@remibourgarel You now have two people telling the same thing in two different ways. Your over cooking this and worrying about things that are not an issue. You VM design lows RoI, code makes money, Q.E.D. Make life simple and when you're ask to change the view, do that, change the view only and not the view, VM, controller/action, etc. Francesco is right, give it all the info and let the view do it's job. –  jolySoft Jan 23 '12 at 15:52
    
@jolySoft, actually Francesco is right because in his solution I don't send the Model to the view. it's just I'm beginning with asp.net mvc and I read every where that any code in my view is a mistake, it should only contain display instruction, but I might have over applied this principle. thanks –  remi bourgarel Jan 23 '12 at 15:59
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Some of the view model class are too light; CourseTableHeaderViewModel. As Jon stated you need to think about the UI will display this data but I would not have headers and row separate but have a class (domain preferably) that represents all the data you will need and then the vi9ew model is a list of these classes:

public class Course {
    public int Id {get; set; }
    public DateTime StartTime {get; set; }
    public string Name {get; set; }
    . . . 
    . . .
}

public class CoursesViewModel {
    public List<Course> Courses {get; set; }
    public object SomeReferenceData {get; set; }
    . . . 
    . . . 
}

Dependent on how you want to display the data you could sort the courses list using linq then you assign it into the model.

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That would force me to put a lot of logic into my .cshtml file like the linq for getting a course at a particular day/hour/ –  remi bourgarel Jan 9 '12 at 13:06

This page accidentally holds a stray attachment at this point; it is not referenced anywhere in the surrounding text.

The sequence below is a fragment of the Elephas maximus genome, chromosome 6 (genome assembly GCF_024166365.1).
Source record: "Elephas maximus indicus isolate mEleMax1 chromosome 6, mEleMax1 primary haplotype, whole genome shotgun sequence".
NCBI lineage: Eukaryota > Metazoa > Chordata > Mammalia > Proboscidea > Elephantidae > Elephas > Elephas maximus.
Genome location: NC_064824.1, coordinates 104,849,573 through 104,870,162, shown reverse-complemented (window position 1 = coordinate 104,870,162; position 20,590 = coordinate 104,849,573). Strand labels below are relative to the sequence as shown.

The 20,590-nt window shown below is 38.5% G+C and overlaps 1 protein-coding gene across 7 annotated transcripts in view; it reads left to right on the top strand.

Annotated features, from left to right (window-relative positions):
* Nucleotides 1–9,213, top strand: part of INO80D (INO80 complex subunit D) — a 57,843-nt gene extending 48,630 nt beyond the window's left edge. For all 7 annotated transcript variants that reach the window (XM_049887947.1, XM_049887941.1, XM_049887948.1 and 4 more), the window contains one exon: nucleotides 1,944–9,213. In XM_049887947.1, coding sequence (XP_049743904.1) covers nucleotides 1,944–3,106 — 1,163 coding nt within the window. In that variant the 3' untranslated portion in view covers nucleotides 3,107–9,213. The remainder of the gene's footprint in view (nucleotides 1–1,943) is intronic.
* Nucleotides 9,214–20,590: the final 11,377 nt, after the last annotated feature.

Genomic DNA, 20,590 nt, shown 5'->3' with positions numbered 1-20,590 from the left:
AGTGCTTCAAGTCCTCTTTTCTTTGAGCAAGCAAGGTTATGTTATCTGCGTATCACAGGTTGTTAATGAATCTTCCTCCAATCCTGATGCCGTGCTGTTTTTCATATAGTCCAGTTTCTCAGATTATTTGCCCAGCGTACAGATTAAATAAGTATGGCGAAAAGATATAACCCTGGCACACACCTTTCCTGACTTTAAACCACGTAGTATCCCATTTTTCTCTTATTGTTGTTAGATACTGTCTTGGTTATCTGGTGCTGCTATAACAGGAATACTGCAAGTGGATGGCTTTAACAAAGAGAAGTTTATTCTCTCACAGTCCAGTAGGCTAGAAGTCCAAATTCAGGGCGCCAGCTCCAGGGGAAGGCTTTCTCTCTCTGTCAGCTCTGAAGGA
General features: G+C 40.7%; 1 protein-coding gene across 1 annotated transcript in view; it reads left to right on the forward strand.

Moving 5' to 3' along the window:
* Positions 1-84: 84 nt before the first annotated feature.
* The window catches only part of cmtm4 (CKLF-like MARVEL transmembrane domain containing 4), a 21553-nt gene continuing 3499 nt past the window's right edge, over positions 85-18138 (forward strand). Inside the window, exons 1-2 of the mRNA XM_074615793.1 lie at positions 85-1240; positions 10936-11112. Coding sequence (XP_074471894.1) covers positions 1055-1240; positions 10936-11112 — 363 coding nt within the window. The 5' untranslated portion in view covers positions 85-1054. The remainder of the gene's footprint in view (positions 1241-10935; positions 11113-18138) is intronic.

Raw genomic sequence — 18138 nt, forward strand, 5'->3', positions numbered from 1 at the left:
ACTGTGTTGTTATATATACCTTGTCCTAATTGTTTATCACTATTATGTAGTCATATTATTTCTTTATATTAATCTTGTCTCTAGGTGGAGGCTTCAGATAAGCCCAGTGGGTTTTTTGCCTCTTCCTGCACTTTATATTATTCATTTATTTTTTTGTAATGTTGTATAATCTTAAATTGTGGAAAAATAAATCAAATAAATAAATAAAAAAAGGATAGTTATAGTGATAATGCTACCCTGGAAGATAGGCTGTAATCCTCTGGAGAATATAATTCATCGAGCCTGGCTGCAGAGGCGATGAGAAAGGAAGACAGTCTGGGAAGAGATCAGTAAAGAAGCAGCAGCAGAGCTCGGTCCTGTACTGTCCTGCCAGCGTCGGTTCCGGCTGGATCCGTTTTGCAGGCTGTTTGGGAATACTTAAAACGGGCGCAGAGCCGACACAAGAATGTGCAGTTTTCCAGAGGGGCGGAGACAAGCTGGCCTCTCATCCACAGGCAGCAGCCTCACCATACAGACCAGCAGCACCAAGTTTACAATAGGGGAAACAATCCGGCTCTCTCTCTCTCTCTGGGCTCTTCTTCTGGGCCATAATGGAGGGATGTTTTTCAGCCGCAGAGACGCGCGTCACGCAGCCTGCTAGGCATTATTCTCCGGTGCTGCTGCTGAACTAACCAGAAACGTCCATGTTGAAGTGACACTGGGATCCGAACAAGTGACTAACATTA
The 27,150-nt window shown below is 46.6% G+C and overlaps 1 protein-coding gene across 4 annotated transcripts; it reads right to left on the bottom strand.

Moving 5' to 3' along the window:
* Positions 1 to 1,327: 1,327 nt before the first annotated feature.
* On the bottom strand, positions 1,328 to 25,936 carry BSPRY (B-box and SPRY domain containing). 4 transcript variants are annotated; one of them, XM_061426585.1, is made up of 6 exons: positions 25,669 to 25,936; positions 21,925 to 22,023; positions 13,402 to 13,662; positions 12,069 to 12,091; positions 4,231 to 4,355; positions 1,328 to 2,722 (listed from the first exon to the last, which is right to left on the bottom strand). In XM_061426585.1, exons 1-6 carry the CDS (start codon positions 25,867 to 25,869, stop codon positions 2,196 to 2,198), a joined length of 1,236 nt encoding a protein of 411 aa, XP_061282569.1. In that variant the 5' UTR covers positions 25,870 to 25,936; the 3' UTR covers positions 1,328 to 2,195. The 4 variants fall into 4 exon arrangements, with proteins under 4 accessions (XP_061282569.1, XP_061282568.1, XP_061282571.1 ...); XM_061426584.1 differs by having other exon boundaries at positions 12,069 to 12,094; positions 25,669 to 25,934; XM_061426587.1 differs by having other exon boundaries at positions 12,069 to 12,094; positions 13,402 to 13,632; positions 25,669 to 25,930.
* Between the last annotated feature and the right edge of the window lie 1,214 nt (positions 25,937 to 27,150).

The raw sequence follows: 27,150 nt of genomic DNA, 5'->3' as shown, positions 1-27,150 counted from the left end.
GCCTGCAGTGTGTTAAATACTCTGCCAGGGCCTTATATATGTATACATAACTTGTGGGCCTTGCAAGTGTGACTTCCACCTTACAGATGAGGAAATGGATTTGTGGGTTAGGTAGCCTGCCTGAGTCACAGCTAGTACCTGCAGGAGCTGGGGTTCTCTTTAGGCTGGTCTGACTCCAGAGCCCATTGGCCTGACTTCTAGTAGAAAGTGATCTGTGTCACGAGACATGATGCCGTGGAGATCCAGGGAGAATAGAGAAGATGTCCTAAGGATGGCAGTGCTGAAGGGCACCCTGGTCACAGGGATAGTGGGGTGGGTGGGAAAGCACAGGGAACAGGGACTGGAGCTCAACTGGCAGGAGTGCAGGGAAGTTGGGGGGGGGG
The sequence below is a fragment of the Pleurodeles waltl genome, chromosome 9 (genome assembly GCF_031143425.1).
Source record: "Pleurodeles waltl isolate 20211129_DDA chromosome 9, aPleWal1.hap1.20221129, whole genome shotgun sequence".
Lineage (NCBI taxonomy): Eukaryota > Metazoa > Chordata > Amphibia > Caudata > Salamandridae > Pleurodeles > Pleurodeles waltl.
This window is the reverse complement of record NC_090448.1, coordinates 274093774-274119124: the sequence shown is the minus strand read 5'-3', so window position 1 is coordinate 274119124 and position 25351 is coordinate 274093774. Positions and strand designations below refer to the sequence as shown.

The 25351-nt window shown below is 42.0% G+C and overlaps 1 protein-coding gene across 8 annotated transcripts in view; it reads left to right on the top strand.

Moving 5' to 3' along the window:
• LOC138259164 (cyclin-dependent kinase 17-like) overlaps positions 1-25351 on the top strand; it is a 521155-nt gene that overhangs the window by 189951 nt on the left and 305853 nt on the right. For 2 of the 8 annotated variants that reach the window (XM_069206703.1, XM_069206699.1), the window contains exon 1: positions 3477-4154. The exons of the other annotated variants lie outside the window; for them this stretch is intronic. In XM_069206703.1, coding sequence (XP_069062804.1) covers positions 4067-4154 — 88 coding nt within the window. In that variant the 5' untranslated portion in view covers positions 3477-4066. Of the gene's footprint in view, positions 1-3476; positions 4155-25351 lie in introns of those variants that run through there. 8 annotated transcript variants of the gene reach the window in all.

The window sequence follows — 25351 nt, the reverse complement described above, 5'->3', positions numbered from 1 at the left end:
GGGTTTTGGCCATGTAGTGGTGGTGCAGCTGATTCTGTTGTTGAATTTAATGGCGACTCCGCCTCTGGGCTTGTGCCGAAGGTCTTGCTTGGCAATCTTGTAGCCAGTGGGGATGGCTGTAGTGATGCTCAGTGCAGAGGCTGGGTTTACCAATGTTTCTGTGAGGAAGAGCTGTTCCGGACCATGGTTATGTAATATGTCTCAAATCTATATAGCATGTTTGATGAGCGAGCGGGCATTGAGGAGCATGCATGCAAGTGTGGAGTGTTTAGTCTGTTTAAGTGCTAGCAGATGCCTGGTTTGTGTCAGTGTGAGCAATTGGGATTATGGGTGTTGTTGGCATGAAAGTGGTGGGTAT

No not really. That, as I say, could be done at you assign the courses into the model or server-side via ajax. If you're going to cut the data different ways you'll always have that problem –  jolySoft Jan 10 '12 at 15:34
    
I won't load my time table cell by cell, in my time table I have days a column and hours as rows, with your solution i'll have to put all the logic "which course for which cell" into my view. And in your solution there is reference of the model class in the view model which is IMHO a bad practice : just send to the view what it needs. –  remi bourgarel Jan 10 '12 at 16:32
    
I use razor not velocity therefore I don't mind a little logic there. IMHO you are giving the view what it needs and letting the view cut that. If you don't want any logic in the view then use something nVelocity and put all the rend er logic in helper (painful). Or just admit you need a little logic there, your model doesn't adhere to KISS IMHO and we are only talking about a linq statement in you loop. Anyway best of luck. –  jolySoft Jan 13 '12 at 11:05
1  
Agreed. I wouldn't split your view models up to fit the view to such a level. Pass the view your data and let it handle it. What if later on you wanted to display this data as a drop-down or something? All you would have to do is change the View, not the model as well. –  eth0 Jan 18 '12 at 16:22